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When all of the 150-odd tenants of Toronto’s Davenhill Senior Living were pressured to move out by the end of November 2019, Betty Robinson stayed.

Despite being offered $20,000 to uproot herself, she stayed throughout the first, second and now third waves of the pandemic — pretty much alone in the in the building on Yonge St. just north of Davenport Rd. for the past year, aside from the 24-hour security.

Other seniors were shuffled off to three different buildings. And some of them died from COVID when the virus raged through the facility where they went.

The building was sold to a numbered company in May 2019 and sat unused and empty until Toronto’s mayor and a selection of councillors announced April 15 the city had purchased it with a $203-million windfall of federal money for $94 million.

It was to be part of the city’s Rapid Housing Initiative and would house vulnerable tenants from any of these categories: Women, indigenous residents, racialized people, those with disabilities and people at risk of homelessness.

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A 21-page city report was rapidly adopted at the April 22 Planning and Housing Committee meeting. It mentions nothing about the controversial history of the 15-storey building or the building’s sole remaining tenant, only noting there are 232 units that will be altered to create 120 one-bedroom and 132 bachelor units.

Now 99, Robinson and her daughter Dianne feel “blindsided” because they say they weren’t told anything before the city announcement.

Dianne, who lives in close proximity to her mom, said she found out “by chance” on April 13 when she visited to drop off food to her mom and there was a new person on the desk, Andrea Adams of St. Clare’s Multifaith Society, who said the city owned the property and they were the property managers.

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Reached this week, Betty said she’s “disgusted” with the way the whole situation has been handled.

“No one speaks to me … I feel like I’m so insignificant it doesn’t matter … I guess because I’m old I don’t deserve any respect,” she said. “It (the city’s purchase) was a complete shock to me.”

She said to this day no one has actually spoken to her about the sale and she has no idea who her neighbours will be. She hasn’t had her first COVID vaccine yet either and has been almost completely isolated for the past year.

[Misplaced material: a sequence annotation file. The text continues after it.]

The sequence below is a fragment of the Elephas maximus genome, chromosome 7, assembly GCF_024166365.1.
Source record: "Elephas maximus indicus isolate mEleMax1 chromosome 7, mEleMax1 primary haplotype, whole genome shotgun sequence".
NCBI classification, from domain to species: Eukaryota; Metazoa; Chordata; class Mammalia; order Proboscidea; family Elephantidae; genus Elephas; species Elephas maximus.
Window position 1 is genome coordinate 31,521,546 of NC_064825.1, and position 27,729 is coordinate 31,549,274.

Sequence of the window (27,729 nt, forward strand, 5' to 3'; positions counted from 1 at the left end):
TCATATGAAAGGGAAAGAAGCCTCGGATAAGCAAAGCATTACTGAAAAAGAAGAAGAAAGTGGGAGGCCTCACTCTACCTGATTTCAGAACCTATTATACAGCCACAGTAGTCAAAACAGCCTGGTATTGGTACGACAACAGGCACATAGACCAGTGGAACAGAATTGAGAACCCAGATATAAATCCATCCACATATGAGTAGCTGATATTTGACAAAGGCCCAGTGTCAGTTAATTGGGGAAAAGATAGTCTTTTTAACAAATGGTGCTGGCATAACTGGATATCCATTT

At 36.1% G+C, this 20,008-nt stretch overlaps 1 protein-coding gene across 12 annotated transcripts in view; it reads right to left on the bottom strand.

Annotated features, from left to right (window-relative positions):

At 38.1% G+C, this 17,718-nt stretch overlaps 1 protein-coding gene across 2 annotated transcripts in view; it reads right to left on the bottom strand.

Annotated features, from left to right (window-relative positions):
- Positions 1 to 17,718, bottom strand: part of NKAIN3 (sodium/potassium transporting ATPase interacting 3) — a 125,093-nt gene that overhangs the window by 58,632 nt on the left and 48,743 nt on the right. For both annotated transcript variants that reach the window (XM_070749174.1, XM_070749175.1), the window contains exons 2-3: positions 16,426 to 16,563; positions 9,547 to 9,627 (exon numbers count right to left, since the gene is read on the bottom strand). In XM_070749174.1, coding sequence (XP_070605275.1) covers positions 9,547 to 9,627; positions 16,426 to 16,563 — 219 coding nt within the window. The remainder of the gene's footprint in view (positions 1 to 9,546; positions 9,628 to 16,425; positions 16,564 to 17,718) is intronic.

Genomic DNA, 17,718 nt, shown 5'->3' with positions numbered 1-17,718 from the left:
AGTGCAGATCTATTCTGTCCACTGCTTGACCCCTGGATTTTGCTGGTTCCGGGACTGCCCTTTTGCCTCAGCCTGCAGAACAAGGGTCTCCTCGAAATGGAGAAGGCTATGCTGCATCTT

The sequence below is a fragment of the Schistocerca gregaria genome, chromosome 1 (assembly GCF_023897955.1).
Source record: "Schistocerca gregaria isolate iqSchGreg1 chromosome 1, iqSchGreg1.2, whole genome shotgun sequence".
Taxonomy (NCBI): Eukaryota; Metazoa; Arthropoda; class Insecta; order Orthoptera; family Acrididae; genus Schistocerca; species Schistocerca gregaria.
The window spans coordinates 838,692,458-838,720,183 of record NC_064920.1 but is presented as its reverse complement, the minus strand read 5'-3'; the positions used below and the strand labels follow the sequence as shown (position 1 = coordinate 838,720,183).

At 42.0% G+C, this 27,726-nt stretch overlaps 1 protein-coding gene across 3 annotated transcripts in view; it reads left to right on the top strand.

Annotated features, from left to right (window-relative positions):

“No one has contacted me or sent me a notice to tell me what has happened,” said Betty, who reads several newspapers a day and listens to the radio to keep abreast of current events.

Dianne said the whole sale has been “very trying” and she claims her councillor, Mike Layton, has been of no help.

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She’s also getting mixed messages about who will be living there.

Layton, the councillor for the area, insists when the seniors residence first sold in 2019 that he did all he could to “intervene” and try to protect the “seniors housing.”

But the city staff said they had “no jurisdiction” over the decisions being made, he says.

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In response, he brought forward a motion to council asking the city to work with the province to protect seniors housing in the future.

He didn’t say what happened after the motion passed, but rest assured, had this been the homeless or racialized tenants in the same situation, council would have fought tooth and nail to protect them.

Lawvin Hadisi, speaking on behalf of the mayor, said when Davenhill Senior Living was being sold to the private owner that Tory made it “clear” he didn’t support it.

She said he, along with council, did “as much as they could within their jurisdiction” to find ways to preserve seniors housing and to “avoid a situation” like the one that unfolded in 2019.

The development originally planned for this building didn’t happen and as a result became a viable option for the Rapid Housing Initiative, Hadisi added.

Everyone contacted said the tenant (Betty) is welcome to stay.

Housing guru Ana Bailao said staff from St. Clare’s have “connected” with Diane to provide information about the proposed project and have tried “several times” to meet with the family.

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She said Betty can stay “as long as she would like to at her current rent.”

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Adams of St. Clare’s said they are “keen to have an ongoing dialogue at the convenience of the tenant” and the apartments surrounding Betty do not require significant refurbishment, meaning the sound of construction would be minimal.

She said their goal is to have half the building tenanted by the end of June and to “create a vibrant building community that reflects the demographics of Toronto.”

Abi Bond, executive director of the Housing Secretariat, says since this is being done on an urgent basis staff had council authority to select St. Clare’s Multifaith Housing to manage the building.

It seems the building, like all other city’s modular homes, will be heavily subsidized. The tenants will either pay no more than 30% of their income or the shelter allowance they get as part of their income support benefit.

Betty said she expected to be there forever, that 877 Yonge St. would be her home for the rest of her life.

Asked how she felt about the city purchasing the property, Dianne said the whole situation has been “pretty sad.”

“Some people were in pretty bad shape,” she said. “It was hard to place them.”

SLevy@postmedia.com

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